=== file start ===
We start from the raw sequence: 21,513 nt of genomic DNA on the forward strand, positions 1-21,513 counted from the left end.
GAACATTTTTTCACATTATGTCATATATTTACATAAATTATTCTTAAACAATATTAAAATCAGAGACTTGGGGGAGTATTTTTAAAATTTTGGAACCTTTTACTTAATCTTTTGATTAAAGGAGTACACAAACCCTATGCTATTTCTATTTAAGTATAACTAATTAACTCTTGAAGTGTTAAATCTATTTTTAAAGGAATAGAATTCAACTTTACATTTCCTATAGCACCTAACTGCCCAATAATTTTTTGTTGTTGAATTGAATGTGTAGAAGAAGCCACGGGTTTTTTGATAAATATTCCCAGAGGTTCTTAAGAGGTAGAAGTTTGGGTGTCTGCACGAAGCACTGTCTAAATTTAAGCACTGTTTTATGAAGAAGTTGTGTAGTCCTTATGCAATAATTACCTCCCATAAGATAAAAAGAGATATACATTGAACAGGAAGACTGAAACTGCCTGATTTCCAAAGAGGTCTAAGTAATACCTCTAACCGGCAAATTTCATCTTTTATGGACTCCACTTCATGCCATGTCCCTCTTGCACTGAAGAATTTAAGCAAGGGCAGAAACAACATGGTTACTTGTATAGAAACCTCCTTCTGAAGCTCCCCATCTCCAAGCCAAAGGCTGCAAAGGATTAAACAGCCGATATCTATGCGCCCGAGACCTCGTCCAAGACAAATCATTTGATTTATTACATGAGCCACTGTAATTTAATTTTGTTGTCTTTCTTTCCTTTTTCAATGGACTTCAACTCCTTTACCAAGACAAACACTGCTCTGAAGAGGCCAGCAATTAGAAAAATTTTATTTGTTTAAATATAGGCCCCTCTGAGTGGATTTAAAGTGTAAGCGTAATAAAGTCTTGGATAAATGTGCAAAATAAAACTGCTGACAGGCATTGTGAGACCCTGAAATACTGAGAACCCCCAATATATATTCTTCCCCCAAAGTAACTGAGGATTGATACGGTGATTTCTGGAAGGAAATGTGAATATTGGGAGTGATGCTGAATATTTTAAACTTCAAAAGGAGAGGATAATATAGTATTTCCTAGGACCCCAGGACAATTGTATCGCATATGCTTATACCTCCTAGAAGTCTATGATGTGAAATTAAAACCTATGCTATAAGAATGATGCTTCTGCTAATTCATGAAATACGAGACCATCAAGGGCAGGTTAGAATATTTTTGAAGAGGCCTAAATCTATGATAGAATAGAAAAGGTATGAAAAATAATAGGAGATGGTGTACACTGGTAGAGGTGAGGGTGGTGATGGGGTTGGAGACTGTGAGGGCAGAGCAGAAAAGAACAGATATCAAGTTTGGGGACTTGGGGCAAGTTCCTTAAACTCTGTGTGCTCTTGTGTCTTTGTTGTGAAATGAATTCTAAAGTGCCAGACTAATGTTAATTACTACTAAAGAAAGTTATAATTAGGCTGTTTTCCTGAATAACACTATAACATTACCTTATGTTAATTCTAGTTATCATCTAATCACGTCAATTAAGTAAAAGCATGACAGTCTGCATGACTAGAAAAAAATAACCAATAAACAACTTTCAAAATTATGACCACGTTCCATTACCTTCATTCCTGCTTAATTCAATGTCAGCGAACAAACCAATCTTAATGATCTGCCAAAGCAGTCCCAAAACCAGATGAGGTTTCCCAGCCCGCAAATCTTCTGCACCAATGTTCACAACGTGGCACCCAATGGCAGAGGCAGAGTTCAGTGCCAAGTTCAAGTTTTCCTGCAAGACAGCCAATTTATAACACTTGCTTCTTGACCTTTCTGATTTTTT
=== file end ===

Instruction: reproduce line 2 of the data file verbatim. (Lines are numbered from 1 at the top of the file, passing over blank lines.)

GAACATTTTTTCACATTATGTCATATATTTACATAAATTATTCTTAAACAATATTAAAATCAGAGACTTGGGGGAGTATTTTTAAAATTTTGGAACCTTTTACTTAATCTTTTGATTAAAGGAGTACACAAACCCTATGCTATTTCTATTTAAGTATAACTAATTAACTCTTGAAGTGTTAAATCTATTTTTAAAGGAATAGAATTCAACTTTACATTTCCTATAGCACCTAACTGCCCAATAATTTTTTGTTGTTGAATTGAATGTGTAGAAGAAGCCACGGGTTTTTTGATAAATATTCCCAGAGGTTCTTAAGAGGTAGAAGTTTGGGTGTCTGCACGAAGCACTGTCTAAATTTAAGCACTGTTTTATGAAGAAGTTGTGTAGTCCTTATGCAATAATTACCTCCCATAAGATAAAAAGAGATATACATTGAACAGGAAGACTGAAACTGCCTGATTTCCAAAGAGGTCTAAGTAATACCTCTAACCGGCAAATTTCATCTTTTATGGACTCCACTTCATGCCATGTCCCTCTTGCACTGAAGAATTTAAGCAAGGGCAGAAACAACATGGTTACTTGTATAGAAACCTCCTTCTGAAGCTCCCCATCTCCAAGCCAAAGGCTGCAAAGGATTAAACAGCCGATATCTATGCGCCCGAGACCTCGTCCAAGACAAATCATTTGATTTATTACATGAGCCACTGTAATTTAATTTTGTTGTCTTTCTTTCCTTTTTCAATGGACTTCAACTCCTTTACCAAGACAAACACTGCTCTGAAGAGGCCAGCAATTAGAAAAATTTTATTTGTTTAAATATAGGCCCCTCTGAGTGGATTTAAAGTGTAAGCGTAATAAAGTCTTGGATAAATGTGCAAAATAAAACTGCTGACAGGCATTGTGAGACCCTGAAATACTGAGAACCCCCAATATATATTCTTCCCCCAAAGTAACTGAGGATTGATACGGTGATTTCTGGAAGGAAATGTGAATATTGGGAGTGATGCTGAATATTTTAAACTTCAAAAGGAGAGGATAATATAGTATTTCCTAGGACCCCAGGACAATTGTATCGCATATGCTTATACCTCCTAGAAGTCTATGATGTGAAATTAAAACCTATGCTATAAGAATGATGCTTCTGCTAATTCATGAAATACGAGACCATCAAGGGCAGGTTAGAATATTTTTGAAGAGGCCTAAATCTATGATAGAATAGAAAAGGTATGAAAAATAATAGGAGATGGTGTACACTGGTAGAGGTGAGGGTGGTGATGGGGTTGGAGACTGTGAGGGCAGAGCAGAAAAGAACAGATATCAAGTTTGGGGACTTGGGGCAAGTTCCTTAAACTCTGTGTGCTCTTGTGTCTTTGTTGTGAAATGAATTCTAAAGTGCCAGACTAATGTTAATTACTACTAAAGAAAGTTATAATTAGGCTGTTTTCCTGAATAACACTATAACATTACCTTATGTTAATTCTAGTTATCATCTAATCACGTCAATTAAGTAAAAGCATGACAGTCTGCATGACTAGAAAAAAATAACCAATAAACAACTTTCAAAATTATGACCACGTTCCATTACCTTCATTCCTGCTTAATTCAATGTCAGCGAACAAACCAATCTTAATGATCTGCCAAAGCAGTCCCAAAACCAGATGAGGTTTCCCAGCCCGCAAATCTTCTGCACCAATGTTCACAACGTGGCACCCAATGGCAGAGGCAGAGTTCAGTGCCAAGTTCAAGTTTTCCTGCAAGACAGCCAATTTATAACACTTGCTTCTTGACCTTTCTGATTTTTT